When in Doubt, Sing or Shout: Yeats Challenge, Day Thirteen

So, this poem was going to be something else, but it decided to be this. A bit of fun then, and perhaps a hint of Into the Woods for Jane’s A Month with Yeats Poetry Challenge, Day Thirteen. Here’s today’s quotation:

“Away, come away:

Empty your heart of its mortal dream.”

–W. B. Yeats

 

She ran for hours–or a day

ran off the path to far away

ran from the wrath of the angry queen

ran to the canopy of forest green.

 

Who knows why the queen was in a choler

but angry she was, and heard to holler

for the girl to be whipped, or maybe dead

and so, the girl had run, had turned and fled

 

Finally, when she could run no more

she stopped there, where she’d never been before

and wandered then from the wooded lane

why—she never quite could explain.

 

As though through a door, she walked inside

the air shimmered here, yet she unterrified

of colors brighter, and nothing as it seemed,

a voice said, “empty your heart of its mortal dream.”

 

Before her stood a fairy prince,

or so she thought from her very quick glimpse,

to him she said, “really sir, if it’s all the same

I rather return from whence I came.”

 

Then not really certain of how a fairy to fight,

she sang quite loudly with all her might

and with her song he was beguiled

and surprising her, he stood and smiled.

 

“I’d not keep you here against your will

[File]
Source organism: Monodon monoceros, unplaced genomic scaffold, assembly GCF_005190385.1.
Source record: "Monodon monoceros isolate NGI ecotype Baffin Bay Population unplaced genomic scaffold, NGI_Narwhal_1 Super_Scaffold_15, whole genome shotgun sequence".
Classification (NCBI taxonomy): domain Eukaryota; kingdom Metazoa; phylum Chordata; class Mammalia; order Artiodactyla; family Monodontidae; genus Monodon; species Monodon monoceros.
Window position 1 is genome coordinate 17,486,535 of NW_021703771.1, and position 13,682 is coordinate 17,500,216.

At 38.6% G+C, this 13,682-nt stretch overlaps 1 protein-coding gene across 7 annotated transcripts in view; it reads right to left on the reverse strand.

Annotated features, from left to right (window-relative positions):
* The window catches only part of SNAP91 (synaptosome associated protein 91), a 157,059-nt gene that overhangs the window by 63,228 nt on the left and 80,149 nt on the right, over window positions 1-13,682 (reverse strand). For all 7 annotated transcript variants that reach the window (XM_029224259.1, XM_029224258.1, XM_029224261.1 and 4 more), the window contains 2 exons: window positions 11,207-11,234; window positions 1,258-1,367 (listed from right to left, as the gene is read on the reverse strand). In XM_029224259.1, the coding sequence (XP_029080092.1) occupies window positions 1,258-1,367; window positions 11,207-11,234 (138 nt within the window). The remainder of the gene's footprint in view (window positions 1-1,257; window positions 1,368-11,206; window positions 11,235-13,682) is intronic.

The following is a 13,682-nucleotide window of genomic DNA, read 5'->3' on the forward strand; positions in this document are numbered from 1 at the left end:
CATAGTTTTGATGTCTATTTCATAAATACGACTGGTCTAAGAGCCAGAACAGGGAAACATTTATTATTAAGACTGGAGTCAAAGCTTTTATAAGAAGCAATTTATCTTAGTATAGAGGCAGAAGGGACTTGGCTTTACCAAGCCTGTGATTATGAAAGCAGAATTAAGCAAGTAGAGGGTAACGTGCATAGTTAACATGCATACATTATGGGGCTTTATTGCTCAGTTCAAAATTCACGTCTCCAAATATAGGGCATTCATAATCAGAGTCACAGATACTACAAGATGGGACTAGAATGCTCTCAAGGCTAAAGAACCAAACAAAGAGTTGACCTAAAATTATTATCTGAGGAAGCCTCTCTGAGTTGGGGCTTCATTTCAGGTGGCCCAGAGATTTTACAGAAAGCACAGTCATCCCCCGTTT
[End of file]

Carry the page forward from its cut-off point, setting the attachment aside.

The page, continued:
Why look at you, a child you’re still,

Though because your voice is sweet and pure

I’ll escort you out from our magic door.”

 

And so, the girl went back out into the wood

gathered her wits, as best she could,

ran far away back to the queen,

whose anger had passed, now nowhere to be seen.

 

Be careful then if from the woods you wander,

be careful first, and stop to ponder

if you have the wherewithal to sing or scream

if ever asked by fairy prince to give up your mortal dreams.

 

 

Cover_image_from_from_The_Princess_and_the_Goblins_-_by_George_MacDonald,_illustrated_by_Jessie_Willcox_Smith,_1920

 

 

 

 

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The Maiden and the Dragon

From a tower, a maiden weeps

lost in grief, broken-hearted,

by her hand, a dragon sleeps,

before them both, a land uncharted.

 

She needs to rally and raise her voice,

to be a leader, to trump the hate

with love and light, it is her choice

she hopes that now it’s not too late.

 

Across a field, she sees them gather

the dragon rises, ready then with fire to slay

“Steady, she says, “let them blather,”

“let’s try to provide an alternative today.”

 

And so, as the haters hate some more

they sing together the dragon song

of beauty, kindness, not of war,

and the haters know that they are wrong

 

to judge a dragon by how he appears,

the maiden spins light, it opens a door

(slowly their minds are shifting gears)

as through the door goes hate and fears,

and life resumes, much better than before.

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If only. . .

This is for Secret Keeper’s Weekly Prompt.

The prompt words were: Dragon/Provide/Heart/Field/Hand

 

 

 

 

 

 

The Beauty Is: NaPoWriMo

 

Monday Morning Musings:

“Did my heart love till now? Forswear it, sight! For I ne’er saw true beauty till this night –William Shakespeare, Romeo, Romeo and Juliet, Act 1, Scene 5

“And the beauty is, when you realize, when you realize, Someone could be looking for a someone like you.” –Adam Guettel, “The Beauty Is” from the musical, The Light in the Piazza  Song here.